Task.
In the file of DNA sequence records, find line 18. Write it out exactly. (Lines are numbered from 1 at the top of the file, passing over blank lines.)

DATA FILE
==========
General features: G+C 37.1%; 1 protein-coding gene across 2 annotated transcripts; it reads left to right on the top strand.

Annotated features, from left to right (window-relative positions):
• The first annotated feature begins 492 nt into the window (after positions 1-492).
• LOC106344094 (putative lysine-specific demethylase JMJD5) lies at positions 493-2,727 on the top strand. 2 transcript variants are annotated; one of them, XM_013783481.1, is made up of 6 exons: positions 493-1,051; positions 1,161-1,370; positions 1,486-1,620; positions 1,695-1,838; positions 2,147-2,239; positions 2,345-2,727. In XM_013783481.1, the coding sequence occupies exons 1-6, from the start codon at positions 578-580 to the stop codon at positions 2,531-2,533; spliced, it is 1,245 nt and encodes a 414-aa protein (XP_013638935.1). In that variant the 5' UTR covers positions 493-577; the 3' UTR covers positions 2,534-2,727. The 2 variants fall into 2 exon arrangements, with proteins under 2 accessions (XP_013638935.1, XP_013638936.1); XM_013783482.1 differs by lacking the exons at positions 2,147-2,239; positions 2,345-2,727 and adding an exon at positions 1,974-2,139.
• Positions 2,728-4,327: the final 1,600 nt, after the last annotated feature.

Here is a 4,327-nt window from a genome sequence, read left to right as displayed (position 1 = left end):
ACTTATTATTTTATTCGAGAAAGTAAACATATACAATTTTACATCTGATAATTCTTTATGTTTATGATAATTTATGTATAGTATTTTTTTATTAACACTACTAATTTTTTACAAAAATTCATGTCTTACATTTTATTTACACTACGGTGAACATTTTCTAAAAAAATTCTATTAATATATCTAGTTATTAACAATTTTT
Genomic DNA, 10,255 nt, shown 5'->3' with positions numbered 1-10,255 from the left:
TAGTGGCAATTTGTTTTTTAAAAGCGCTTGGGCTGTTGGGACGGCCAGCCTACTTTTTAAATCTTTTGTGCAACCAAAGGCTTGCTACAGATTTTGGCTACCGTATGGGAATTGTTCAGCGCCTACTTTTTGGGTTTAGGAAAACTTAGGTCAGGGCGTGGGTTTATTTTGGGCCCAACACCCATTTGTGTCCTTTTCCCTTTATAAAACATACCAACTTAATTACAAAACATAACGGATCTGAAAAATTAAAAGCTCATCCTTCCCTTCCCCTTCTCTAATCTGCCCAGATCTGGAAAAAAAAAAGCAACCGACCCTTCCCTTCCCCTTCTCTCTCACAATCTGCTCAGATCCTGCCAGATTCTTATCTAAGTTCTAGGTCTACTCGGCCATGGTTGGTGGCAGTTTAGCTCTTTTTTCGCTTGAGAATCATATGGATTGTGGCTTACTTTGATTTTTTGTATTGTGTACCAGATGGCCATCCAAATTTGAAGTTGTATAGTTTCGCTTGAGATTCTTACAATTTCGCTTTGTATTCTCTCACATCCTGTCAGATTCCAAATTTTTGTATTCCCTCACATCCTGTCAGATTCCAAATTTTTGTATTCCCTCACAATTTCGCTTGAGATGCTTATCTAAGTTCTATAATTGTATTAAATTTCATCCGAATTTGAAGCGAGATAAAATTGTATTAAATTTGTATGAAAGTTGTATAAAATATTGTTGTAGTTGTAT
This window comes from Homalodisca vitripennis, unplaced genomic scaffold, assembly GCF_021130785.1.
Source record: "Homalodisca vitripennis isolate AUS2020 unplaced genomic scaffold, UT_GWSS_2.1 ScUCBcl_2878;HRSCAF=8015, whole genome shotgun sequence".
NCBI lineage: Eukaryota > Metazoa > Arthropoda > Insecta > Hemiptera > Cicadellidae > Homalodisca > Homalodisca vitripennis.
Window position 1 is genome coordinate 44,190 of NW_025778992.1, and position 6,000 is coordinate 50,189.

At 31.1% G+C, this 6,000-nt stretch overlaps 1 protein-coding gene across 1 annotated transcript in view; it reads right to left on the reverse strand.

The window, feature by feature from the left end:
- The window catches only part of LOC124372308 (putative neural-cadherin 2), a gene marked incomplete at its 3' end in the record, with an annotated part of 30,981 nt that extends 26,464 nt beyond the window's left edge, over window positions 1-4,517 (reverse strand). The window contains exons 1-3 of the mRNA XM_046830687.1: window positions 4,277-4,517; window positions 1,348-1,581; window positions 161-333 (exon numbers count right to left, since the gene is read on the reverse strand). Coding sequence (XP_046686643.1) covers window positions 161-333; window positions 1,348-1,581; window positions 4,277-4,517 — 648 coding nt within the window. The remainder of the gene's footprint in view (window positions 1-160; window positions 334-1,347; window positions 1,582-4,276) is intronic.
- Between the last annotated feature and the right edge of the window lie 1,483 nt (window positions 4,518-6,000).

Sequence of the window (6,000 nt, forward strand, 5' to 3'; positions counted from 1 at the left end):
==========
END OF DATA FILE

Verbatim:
Sequence of the window (6,000 nt, forward strand, 5' to 3'; positions counted from 1 at the left end):